It's Getting Harder
How long have I been at this? 14 days? Feels like 114. It seems my kids are trying to wear their clothes out at an alarming rate. Do you remember me saying Carver has busted through his pajama bottoms? Lily is close behind with her jeans. Now, whether you care or not, you are going to hear about my philosophy on clothes. About 90% of our clothes are secondhand. We're fortunate to have a great line of thrift stores where we live, they regularly have 50% off sales, and the brands I'm able to find are Gap, Gymboree, Ralph Lauren, REI, Land's End, and Columbia. I rarely pay more than $4 for any item of clothing--including snow gear. For me, clothes are something you put on your body to keep you from getting arrested when you go out in public. Also, my kids play hard, and I don't want to worry about their clothes. Lastly, it reduces our carbon footprint, which is very important to me. I'm not saying that if you buy new clothes for your kids that's bad. Hardly. I'm just telling you what we do.
So Lily has holes in 2 pairs of jeans. I swear this happened overnight. She has 4 pairs total--and I'm not going shopping until December 1st when my no-spending challenge is up. I also have no patches. Patches cost around $5, and I don't want to buy patches for jeans that are $2. Lily doesn't wear skirts or dresses, unless it's a special occasion. Her jeans are her life. So what's a mom to do? I dug around in her hair bows and clips and found some old hair ribbon. I stitched that over the hole as a makeshift patch and am hoping that will last a few more weeks. But I think when I do buy more jeans for Lily, I will hold onto this pair and use the denim for future patches. I felt a little convicted that even though we buy used, I still have a pretty disposable mentality about our clothes. I want to change that.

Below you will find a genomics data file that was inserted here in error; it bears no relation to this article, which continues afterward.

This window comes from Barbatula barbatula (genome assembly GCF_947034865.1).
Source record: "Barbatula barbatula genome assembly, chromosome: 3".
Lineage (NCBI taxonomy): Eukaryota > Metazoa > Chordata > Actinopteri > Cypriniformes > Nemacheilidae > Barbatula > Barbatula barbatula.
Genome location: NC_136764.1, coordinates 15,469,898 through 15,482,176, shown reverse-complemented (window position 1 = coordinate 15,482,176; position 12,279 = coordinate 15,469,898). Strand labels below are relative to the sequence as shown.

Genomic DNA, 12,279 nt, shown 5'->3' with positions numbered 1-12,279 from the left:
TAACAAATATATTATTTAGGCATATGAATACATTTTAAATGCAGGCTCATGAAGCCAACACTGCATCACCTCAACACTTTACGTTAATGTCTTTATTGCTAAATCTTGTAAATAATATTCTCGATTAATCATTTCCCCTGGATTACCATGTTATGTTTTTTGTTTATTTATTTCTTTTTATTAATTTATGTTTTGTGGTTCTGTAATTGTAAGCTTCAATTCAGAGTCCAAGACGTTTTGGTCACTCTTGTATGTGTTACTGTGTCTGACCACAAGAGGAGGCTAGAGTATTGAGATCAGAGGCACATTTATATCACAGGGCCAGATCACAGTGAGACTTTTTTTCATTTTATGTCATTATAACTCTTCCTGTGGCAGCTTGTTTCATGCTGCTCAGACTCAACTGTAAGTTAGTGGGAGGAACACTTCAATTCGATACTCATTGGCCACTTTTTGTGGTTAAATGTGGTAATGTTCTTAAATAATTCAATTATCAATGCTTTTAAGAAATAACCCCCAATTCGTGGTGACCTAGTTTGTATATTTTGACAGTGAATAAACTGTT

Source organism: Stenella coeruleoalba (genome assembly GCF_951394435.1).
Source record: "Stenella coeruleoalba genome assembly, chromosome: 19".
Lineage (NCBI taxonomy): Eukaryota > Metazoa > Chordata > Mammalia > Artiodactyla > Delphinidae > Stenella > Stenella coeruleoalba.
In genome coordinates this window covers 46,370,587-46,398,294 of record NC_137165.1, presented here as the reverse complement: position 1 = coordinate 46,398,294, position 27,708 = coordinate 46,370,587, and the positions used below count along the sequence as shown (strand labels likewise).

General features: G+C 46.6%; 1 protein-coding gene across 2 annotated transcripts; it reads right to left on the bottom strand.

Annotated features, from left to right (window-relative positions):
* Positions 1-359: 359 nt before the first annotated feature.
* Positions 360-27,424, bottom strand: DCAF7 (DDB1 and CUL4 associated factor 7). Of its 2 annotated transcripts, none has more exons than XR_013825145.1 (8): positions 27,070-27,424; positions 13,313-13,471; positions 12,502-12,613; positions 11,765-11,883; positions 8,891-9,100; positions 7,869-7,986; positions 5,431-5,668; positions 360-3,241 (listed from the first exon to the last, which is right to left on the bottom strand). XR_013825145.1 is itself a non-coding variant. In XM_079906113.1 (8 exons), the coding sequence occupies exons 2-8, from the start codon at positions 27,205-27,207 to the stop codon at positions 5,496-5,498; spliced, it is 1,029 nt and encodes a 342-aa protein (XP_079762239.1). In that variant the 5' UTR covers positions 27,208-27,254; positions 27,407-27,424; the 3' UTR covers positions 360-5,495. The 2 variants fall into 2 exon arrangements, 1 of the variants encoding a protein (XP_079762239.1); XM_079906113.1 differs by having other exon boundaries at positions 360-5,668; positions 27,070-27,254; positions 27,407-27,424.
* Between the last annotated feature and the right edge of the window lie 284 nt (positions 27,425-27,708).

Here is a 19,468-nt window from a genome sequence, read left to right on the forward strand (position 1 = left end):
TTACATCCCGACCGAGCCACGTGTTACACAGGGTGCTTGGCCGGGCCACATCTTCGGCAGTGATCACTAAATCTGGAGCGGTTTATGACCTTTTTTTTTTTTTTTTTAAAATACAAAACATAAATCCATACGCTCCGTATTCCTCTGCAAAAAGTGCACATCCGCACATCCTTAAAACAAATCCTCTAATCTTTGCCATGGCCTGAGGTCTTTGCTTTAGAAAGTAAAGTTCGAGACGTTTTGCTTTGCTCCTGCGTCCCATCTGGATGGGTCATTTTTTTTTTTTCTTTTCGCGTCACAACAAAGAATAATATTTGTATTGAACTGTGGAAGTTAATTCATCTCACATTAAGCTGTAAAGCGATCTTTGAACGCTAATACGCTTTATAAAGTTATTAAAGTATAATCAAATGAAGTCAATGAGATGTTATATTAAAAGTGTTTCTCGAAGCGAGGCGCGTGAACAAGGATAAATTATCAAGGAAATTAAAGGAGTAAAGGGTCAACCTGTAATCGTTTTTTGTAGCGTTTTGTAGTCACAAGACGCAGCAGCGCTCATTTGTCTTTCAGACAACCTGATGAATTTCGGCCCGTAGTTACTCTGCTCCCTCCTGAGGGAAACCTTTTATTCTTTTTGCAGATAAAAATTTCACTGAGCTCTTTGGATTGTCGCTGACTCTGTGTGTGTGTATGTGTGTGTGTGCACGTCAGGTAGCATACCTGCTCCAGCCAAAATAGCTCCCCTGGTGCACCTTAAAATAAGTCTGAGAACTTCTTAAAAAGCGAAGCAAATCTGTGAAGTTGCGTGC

I am running dangerously low on dishwashing detergent. This scares me because I really hate doing dishes. I found some homemade recipes with baking soda I can try if we run out, but I'm at the rationing stage with the detergent. With the H1N1 going around, we've been blowing through liquid hand soap like candy. I don't know if we'll have enough to make it through the rest of the month. I do have bar soap, but--yuck! Two messy boys and bar soap. Not a combination I want to try.
Buying and replacing items is easy. There's no work involved, except exchanging money for goods. It's harder to stretch things, to make things last longer, to do without, and to patch up holes. We lived many years like that out of necessity. But just because we don't have to live that way anymore doesn't mean we still shouldn't try to get the most out of our dollars. I'm ashamed to admit I've become a convenient spender.
Another book I have to recommend is Nickel And Dimed. I got the audio version (from the library) and listened to it while walking the dog and cleaning house. It's one woman's attempt to live on minimum wage and not become homeless in the process. It was absolutely fascinating, and it was a great motivator in my decision to try this challenge. The author has a bit of a potty mouth, so don't say I didn't warn you.
By the way, my kids have not even noticed the challenge.